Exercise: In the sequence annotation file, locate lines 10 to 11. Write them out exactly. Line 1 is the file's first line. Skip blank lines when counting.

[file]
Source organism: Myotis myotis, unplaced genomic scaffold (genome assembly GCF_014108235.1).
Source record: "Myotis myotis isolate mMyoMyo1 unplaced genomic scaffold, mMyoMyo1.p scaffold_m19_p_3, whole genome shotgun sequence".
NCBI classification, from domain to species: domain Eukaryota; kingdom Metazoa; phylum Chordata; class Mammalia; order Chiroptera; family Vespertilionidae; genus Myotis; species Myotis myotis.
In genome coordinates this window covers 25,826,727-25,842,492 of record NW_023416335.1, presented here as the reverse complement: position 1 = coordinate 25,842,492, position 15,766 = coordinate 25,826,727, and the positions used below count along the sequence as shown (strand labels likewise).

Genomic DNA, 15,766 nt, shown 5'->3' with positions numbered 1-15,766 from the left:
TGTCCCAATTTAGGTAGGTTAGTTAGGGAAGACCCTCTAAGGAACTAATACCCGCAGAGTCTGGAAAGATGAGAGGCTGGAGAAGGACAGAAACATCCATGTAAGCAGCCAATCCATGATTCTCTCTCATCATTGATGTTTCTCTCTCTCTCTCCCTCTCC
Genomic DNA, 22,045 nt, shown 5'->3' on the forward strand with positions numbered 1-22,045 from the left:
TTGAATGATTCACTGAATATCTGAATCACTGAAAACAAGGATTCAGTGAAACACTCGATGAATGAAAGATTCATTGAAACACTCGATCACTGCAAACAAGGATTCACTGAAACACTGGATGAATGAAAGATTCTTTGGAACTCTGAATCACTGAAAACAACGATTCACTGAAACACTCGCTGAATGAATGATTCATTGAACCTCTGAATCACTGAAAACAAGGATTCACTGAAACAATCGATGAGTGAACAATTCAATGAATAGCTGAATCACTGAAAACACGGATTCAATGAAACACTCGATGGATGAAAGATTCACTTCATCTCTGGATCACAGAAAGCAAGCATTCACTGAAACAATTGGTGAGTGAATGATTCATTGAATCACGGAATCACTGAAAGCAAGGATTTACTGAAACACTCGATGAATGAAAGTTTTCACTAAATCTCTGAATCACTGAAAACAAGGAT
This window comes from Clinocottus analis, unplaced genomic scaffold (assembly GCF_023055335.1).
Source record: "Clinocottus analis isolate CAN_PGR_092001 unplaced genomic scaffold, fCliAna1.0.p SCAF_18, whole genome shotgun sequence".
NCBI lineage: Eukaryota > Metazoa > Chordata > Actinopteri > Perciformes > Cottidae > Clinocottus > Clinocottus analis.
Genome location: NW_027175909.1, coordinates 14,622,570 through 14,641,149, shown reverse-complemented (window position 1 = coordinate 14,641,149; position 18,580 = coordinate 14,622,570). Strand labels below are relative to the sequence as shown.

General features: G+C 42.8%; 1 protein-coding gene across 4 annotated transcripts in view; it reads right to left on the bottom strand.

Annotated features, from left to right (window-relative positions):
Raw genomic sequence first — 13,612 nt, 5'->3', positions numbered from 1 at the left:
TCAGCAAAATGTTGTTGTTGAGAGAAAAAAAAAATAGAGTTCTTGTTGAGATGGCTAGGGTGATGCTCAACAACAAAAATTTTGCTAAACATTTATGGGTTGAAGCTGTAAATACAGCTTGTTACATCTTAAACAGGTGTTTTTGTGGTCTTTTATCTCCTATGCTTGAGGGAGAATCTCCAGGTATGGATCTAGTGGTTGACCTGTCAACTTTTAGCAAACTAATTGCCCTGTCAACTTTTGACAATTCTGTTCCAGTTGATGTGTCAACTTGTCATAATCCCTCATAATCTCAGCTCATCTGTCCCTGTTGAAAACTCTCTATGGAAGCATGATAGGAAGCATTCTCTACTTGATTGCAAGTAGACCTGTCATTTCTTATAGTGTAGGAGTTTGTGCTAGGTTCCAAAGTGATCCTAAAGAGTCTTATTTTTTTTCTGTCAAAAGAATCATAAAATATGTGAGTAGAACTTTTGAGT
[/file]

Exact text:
Source record: "Clinocottus analis isolate CAN_PGR_092001 unplaced genomic scaffold, fCliAna1.0.p SCAF_18, whole genome shotgun sequence".
NCBI lineage: Eukaryota > Metazoa > Chordata > Actinopteri > Perciformes > Cottidae > Clinocottus > Clinocottus analis.